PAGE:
of the server. Since the stats$vmstat table collects data from the
database server and the web servers, you need to filter the report for
the server you are interested in getting a trend analysis for.
The database server and web server reports are
especially useful for hardware trend analysis. These metrics include
Run queue trends The CPU run queue is a
great way to measure the load average for the CPU. This data is
great for load balancing and forecasting when to add more CPUs.
Page-in trends Any time of nonzero
page-in activity indicates a shortage of RAM memory. These reports
can forecast when the server will exceed RAM capacity.
CPU trends Plotting the average user CPU
plus system CPU values can tell the Remote DBA the times when the server is
Let's start by examining the generic STATSPACK
script and see how it is used
to track CPU usage. In the next example, we choose to track the
average user CPU plus system CPU values.
set pages 9999;
set feedback off;
set verify off;
column my_date heading 'date' format a20
column c2 heading runq format 999
column c3 heading pg_in format 999
column c4 heading pg_ot format 999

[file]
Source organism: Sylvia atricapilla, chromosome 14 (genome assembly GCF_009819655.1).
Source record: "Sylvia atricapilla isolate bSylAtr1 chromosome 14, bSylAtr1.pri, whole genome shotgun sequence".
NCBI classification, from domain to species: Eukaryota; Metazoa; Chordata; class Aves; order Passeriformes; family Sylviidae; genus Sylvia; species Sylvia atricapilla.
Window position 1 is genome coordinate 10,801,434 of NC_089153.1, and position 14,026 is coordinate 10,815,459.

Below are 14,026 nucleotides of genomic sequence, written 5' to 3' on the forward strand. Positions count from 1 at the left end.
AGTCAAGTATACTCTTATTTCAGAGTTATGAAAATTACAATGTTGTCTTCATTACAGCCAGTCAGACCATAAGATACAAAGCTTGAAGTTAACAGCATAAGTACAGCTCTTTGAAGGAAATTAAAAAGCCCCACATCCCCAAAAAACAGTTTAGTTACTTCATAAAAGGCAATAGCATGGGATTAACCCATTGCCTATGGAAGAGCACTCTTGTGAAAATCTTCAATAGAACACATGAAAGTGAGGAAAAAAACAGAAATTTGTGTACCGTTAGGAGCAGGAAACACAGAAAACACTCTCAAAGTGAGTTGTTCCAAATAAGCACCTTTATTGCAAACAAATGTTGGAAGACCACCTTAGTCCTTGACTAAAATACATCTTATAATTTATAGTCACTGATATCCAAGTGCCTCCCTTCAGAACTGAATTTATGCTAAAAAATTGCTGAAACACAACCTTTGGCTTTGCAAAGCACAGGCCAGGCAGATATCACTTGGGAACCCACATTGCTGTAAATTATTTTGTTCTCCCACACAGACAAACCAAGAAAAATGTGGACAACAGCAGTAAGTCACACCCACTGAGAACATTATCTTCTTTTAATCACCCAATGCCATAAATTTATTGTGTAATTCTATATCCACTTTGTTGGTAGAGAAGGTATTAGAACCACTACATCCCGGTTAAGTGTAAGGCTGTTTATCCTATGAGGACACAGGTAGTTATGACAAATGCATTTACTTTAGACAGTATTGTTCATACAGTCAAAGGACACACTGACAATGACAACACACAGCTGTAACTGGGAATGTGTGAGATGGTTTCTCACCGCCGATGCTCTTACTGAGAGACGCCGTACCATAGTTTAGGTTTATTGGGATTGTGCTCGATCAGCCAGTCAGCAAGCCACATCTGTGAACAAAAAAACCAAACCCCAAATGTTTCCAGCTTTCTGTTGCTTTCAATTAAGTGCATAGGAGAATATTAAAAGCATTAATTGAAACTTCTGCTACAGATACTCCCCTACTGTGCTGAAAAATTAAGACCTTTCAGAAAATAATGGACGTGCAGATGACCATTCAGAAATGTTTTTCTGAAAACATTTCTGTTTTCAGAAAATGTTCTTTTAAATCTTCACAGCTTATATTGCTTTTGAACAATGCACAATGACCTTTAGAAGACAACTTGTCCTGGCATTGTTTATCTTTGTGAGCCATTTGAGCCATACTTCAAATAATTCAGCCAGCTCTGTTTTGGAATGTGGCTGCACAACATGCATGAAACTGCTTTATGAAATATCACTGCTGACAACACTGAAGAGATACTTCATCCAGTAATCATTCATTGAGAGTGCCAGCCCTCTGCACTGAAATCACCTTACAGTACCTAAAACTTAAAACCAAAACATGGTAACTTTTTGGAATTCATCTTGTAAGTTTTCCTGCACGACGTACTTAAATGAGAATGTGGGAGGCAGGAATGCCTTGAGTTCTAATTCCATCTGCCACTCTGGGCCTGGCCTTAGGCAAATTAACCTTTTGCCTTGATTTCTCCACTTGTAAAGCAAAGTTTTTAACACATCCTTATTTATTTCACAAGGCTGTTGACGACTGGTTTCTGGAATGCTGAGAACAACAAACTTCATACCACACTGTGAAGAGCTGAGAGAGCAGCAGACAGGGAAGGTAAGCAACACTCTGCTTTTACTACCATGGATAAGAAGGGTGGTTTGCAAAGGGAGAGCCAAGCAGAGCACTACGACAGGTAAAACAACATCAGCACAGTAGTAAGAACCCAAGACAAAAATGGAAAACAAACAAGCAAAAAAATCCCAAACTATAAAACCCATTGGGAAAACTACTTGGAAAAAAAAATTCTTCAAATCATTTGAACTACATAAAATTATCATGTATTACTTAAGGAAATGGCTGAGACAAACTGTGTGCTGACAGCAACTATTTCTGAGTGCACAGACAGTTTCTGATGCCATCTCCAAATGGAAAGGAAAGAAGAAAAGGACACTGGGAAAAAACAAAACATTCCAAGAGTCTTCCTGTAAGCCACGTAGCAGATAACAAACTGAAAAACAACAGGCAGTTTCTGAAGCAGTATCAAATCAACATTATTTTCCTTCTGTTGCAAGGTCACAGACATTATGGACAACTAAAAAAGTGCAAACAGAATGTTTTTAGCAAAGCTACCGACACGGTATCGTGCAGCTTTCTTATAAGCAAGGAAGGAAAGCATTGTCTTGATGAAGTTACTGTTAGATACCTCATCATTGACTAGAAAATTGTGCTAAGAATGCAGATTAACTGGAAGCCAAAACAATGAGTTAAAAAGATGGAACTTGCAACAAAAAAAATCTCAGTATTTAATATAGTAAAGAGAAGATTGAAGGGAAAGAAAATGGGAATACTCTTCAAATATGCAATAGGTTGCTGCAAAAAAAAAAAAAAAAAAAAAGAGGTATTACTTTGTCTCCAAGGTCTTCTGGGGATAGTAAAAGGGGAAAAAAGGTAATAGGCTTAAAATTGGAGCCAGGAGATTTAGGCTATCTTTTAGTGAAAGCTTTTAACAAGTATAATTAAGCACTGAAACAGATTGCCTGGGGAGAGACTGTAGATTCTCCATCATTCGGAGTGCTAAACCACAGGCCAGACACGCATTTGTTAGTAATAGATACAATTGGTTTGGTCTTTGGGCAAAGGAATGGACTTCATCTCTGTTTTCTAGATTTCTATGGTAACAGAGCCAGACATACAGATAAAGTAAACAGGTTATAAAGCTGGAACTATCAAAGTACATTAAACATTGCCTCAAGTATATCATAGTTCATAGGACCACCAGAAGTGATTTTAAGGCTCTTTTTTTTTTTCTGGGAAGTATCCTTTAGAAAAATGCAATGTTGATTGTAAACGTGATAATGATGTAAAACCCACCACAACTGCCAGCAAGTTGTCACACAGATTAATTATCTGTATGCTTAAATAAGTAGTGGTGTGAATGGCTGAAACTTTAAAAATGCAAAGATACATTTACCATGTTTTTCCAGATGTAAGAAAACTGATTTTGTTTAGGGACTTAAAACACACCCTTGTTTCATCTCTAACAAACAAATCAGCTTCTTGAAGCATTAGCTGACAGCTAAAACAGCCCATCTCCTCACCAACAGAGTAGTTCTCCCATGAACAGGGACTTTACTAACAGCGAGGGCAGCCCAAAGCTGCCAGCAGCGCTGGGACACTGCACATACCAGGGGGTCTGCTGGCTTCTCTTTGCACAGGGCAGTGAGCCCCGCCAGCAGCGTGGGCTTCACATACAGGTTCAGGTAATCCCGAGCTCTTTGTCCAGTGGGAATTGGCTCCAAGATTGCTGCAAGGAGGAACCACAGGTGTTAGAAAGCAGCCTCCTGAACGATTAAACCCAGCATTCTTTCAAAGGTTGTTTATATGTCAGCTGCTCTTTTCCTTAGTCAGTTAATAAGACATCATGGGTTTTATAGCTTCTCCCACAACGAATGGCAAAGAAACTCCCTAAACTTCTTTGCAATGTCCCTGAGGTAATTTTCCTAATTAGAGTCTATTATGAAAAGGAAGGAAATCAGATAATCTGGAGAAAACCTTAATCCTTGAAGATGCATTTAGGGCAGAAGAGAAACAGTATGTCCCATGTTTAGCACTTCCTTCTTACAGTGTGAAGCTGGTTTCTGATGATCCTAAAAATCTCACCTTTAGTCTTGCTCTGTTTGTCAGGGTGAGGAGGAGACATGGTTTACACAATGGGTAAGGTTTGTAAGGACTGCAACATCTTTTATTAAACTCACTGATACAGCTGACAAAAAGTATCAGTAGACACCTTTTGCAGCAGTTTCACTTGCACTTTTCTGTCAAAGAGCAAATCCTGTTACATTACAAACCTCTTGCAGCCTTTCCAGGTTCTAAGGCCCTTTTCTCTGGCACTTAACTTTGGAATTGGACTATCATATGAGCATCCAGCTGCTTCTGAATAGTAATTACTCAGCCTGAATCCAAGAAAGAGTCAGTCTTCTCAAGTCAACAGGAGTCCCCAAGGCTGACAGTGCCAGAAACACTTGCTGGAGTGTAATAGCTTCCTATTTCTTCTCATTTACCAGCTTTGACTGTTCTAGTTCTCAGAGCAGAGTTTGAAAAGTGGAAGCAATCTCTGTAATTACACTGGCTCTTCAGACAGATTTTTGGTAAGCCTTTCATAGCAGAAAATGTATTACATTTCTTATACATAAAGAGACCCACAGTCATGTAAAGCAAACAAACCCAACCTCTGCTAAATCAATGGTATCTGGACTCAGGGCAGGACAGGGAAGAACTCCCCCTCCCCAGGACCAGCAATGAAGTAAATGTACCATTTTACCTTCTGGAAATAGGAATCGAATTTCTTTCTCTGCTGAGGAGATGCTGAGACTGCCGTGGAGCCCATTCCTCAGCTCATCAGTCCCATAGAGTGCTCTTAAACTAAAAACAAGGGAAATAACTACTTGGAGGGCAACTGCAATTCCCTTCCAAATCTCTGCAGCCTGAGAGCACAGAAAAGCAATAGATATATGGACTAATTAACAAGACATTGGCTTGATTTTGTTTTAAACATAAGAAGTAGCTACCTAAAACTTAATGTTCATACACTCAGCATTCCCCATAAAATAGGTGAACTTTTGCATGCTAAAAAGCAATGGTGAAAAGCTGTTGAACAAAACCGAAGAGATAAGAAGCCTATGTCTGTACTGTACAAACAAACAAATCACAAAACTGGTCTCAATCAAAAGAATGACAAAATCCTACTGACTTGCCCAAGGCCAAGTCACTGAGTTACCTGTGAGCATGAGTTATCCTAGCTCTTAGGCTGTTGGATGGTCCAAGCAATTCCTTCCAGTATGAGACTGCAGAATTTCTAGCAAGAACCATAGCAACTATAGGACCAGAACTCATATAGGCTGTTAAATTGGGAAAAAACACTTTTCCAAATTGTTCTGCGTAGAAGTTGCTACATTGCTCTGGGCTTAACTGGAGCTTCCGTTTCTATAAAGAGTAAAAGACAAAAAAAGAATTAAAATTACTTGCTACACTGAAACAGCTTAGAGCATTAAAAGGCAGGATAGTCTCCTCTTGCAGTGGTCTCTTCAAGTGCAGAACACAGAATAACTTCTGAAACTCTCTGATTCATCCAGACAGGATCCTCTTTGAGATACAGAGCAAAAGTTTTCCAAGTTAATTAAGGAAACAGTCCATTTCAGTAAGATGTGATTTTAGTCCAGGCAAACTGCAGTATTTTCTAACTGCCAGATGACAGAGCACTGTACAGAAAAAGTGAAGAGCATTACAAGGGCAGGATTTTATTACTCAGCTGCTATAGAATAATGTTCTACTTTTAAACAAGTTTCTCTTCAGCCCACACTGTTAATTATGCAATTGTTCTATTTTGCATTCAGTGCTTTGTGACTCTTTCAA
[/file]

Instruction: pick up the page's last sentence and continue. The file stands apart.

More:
column c5 heading usr format 999
column c6 heading sys format 999
column c7 heading idl format 999
column c8 heading wt format 999
-- avg(runque_waits) c2
-- avg(page_in) c3,
-- avg(page_out) c4,
avg(user_cpu + system_cpu) c5,
-- avg(system_cpu) c6,
-- avg(idle_cpu) c7,
server_name = 'prodb1'
The following data was generated from running
2001-12-20 6 0
2001-12-21 6 0
2001-12-22 4 0
2001-12-23 6 0
2001-12-24 4 0
2001-12-25 7 0
2001-12-26 4 0
2001-12-27 4 0
2001-12-28 5 0
2001-12-29 5 0
2001-12-30 4 0
2001-12-31 4 0
2001-01-01 3 0
2001-01-02 4 0
2001-01-03 24 0
2001-01-04 33 0
2001-01-05 23 0
2001-01-06 14 0
2001-01-07 13 0
2001-01-08 19 0
2001-01-09 22 0
2001-01-10 21 0
2001-01-11 13 0
2001-01-12 13 0
2001-01-13 10 0
2001-01-14 9 0
2001-01-15 21 0
2001-01-16 20 0
2001-01-17 32 0
2001-01-18 25 0
2001-01-19 27 0
2001-01-20 24 0
2001-01-21 24 0
2001-01-22 40 0
2001-01-23 27 0
2001-01-24 25 0
2001-01-25 23 0
2001-01-26 21 0
2001-01-27 18 0
2001-01-28 20 0
2001-01-29 40 0
2001-01-30 29 0
2001-01-31 21 0
2001-02-01 30 0
2001-02-02 33 0
2001-02-03 25 0
2001-02-04 17 0
2001-02-05 27 0
As is, this data is not
particularly meaningful, but when plotted, we see a clear trend, as
shown in Figure 15-9).
Figure 15-122: A plot of CPU usage over time
Here we see that the average CPU usage is
increasing at a rate of 20 percent per month. At existing rates, the
CPU subsystem will reach the maximum capacity in five months. This
information can be critical to top IS management who must plan for
computer hardware upgrades.
We can quickly
modify this script to display page-in values, and we see that this
database server is in need of additional RAM. Remember, any nonzero
values for RAM page-in indicate that the RAM capacity has been
Now, let's look at tracking server trends by
hour of the day and day of the week.
This is an excerpt from "Oracle9i
High Performance tuning with STATSPACK" by Oracle Press.